Whoa, hold up, now. Oh God, this is too good. Just when I thought it could get no better, Itaewon pulled out the big guns…
-At this juncture we are treated to three GEPs (Ghosts of Expats Past). Americans guys, in tank tops and visors. Fresh-off-the-boat bros, recent university graduates who suffered a hard crash landing after tumbling down from the boozy heights of the fratmosphere. Finding Reality to be about as much fun as inserting a catheter, they Googled TEACH ENGLISH ABROAD!!! (in all caps) in a last-ditch attempt to keep the party going. They’re still ecstatic to be here; the enthusiasm in their eyes has yet to be snuffed out by the crushing monotony waiting for them within the walls of a hagwon. By the way, you’re walking the wrong way, guys. Hooker Hill is behind you.
-And lastly but not leastly, two women who need neither an introduction nor an acronym. Two trollops, clip-clopping past, precariously perched atop the Mt. Everest of high heels, figures contained by cocktail dresses the size of hand towels. Let’s stop beating around the bush and just call it how we see it: they’re ladies of the night, making the commute over to Hooker Hill. But here’s the real question: are they 100% honest-to-goodness, all-natural hookers, or are they actually ladyboys? I’m not an expert. I don’t know the answer to that. But I advise you not to go all-in with your bets when you guess. Itaewon is nothing if not full of surprises.
The clock strikes twelve. My OB is drained and I tuck the archetype bingo card in my pocket. That was fun. I think I’ll start selling these cards soon (specifically tailored for any city in the world—yes, I take requests) and make my millions that way.
I rise to meet my confederates, who have just arrived on the last train into the city.
* * *
Addendum: Inner monologue of an aspiring Korean writer who lives in HBC (translated for your convenience):
“I’m walking along Itaewon-ro with a bottle of soju in my hand, taking mental notes of the characters I see as I search for inspiration.
Up first: a young Western expat drinking cheap beer in front of the 7-11, leering at two prostitutes walking by. He stands up a moment after they pass and then heads in same direction as them. So typical of these droves of young, unemployable foreigners, who can’t find good girls to marry in their home countries.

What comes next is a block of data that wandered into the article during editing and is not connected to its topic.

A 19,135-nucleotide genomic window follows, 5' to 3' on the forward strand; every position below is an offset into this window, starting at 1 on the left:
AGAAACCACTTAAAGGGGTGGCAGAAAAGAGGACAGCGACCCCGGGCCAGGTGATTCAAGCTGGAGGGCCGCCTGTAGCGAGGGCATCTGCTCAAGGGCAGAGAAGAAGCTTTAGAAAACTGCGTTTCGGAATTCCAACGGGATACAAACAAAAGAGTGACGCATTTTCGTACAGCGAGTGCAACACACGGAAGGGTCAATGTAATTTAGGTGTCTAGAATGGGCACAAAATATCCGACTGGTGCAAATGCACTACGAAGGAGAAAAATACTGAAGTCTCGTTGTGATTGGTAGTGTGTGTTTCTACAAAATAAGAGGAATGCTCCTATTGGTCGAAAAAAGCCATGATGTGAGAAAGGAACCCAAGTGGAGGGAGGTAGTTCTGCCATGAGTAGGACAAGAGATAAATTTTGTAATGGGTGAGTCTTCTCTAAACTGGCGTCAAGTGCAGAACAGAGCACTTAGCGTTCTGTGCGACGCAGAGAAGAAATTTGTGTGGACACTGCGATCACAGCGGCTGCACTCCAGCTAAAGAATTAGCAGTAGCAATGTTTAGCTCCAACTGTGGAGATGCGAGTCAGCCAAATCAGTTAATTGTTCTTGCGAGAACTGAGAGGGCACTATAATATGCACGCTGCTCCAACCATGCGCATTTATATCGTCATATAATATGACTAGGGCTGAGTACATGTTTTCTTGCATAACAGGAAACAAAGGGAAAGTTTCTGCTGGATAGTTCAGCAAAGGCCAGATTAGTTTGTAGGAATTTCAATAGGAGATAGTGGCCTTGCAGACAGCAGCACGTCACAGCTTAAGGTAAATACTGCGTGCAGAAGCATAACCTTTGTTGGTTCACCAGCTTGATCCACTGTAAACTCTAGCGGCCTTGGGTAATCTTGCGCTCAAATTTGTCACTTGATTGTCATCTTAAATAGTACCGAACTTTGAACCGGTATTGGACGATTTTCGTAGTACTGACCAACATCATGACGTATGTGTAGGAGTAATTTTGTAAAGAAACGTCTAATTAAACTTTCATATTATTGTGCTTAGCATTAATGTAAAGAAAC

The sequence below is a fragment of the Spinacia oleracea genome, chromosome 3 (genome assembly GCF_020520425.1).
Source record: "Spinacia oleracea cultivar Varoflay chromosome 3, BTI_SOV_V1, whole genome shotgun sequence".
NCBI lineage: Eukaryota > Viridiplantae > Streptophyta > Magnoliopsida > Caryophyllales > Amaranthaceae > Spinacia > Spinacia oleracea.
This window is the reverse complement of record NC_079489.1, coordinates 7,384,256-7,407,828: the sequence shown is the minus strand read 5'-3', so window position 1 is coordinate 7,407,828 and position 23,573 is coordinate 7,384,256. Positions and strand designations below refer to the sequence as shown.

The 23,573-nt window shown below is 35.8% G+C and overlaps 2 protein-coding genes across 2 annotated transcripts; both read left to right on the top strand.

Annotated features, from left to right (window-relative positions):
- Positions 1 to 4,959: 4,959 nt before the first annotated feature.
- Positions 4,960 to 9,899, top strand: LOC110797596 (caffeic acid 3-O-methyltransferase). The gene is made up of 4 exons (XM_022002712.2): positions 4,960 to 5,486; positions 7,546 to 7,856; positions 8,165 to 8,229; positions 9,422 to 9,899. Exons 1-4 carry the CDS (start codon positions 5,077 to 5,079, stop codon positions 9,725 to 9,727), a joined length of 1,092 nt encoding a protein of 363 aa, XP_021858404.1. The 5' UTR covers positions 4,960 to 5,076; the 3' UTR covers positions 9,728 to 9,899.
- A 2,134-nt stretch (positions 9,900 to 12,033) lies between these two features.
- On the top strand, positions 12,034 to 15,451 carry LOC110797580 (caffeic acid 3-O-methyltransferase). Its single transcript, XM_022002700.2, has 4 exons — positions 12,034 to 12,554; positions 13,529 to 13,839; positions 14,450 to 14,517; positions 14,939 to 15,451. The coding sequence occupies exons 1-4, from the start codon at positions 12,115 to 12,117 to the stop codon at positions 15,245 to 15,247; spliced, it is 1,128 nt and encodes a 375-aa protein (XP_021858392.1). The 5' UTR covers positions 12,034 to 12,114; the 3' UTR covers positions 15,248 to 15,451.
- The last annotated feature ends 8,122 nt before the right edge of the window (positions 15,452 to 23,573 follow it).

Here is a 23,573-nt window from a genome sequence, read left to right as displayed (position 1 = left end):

Oh, look. A text from my wife. She’s wondering where I am, so late on a Saturday. Sigh, I think she wants to have sex tonight. I’m over it, though. By now it’s clear she just married me so she could procreate. That much is clear. I keep telling her, now is not a good time for a child. My book sales are slow. I say let’s wait two years, when my finances are set, and have a child then. She wants a girl. I think a girl would be nice.”
With 70% of Korea covered in mountains, hiking is a major weekend activit … http://p.ost.im/Njjxwc
I’m writing a series for the Free Word Centre. This lovely, London-based bunch describe themselves as ‘a centre for literature, literacy and free expression in the world’ and aim to develop projects that ‘explore the transformative power of words.’ Basically, they go about sprinkling joy into the world and you can check them out here:
My wee contribution to this is a series called Adventures in Korean about my attempts at learning the language and the links I’ve discovered between it and Korean culture in the process.
You can check out Adventures in Korean here - I’d love to know your thoughts!
Wanderings and Ramblings of an ESL teacher currently based in a tiny mountain town near the North Korean border.
The Creator of the Cheontae Order, Uicheon (1055-1101)
Hello Again Everyone!!
This is the seventh installment on prominent Korean monks. This time, I thought I would talk about the royal monk, Uicheon, who helped found the Cheontae Order of Korean Buddhism.
Uicheon was born the fourth son of King Munjong (r. 1046-1083), which was during the early part of the Goryeo Dynasty. And while Uicheon was a royal prince, he devoted himself to Buddhism and Buddhist scholarship. He did this by collecting various scriptures. Amazingly, Uicheon became the head of the Buddhist seungga (community) at the very early age of 13.
In 1085, at the age of 30, Uicheon boarded a boat bound for China. And while he was well versed in Buddhist doctrine, he believed that he could still advance his studies by traveling to China. In total, he stayed for 14 months. While there, he met and consulted with some fifty leading masters of Buddhism from varying sects. While in China, he studied at Hiuyan Temple in the city of Hangzhou with the monk Jingyuan (1011-1088).
When Uicheon returned to Korea, he became the spiritual master of Heunggwangsa Temple. During his time at this temple, he successfully brought both Gyo (doctrinal Buddhism) and Seon (meditative Buddhism) together under the inclusive Cheontae-jong (“Heavenly Platform Buddhism,” in English) Order of Korean Buddhism. With royal financing, as well as influence, Uicheon collected various Buddhist scriptures and organized them in a palace library in the city of Gaeseong.
Sadly, Uicheon passed away in 1101. Upon his death, he was given the honourific name of Daegak-guksa: Daegak meaning “Grand Enlightenment,” while guksa means “national preceptor.”
The Cheontae Buddhist Order sign.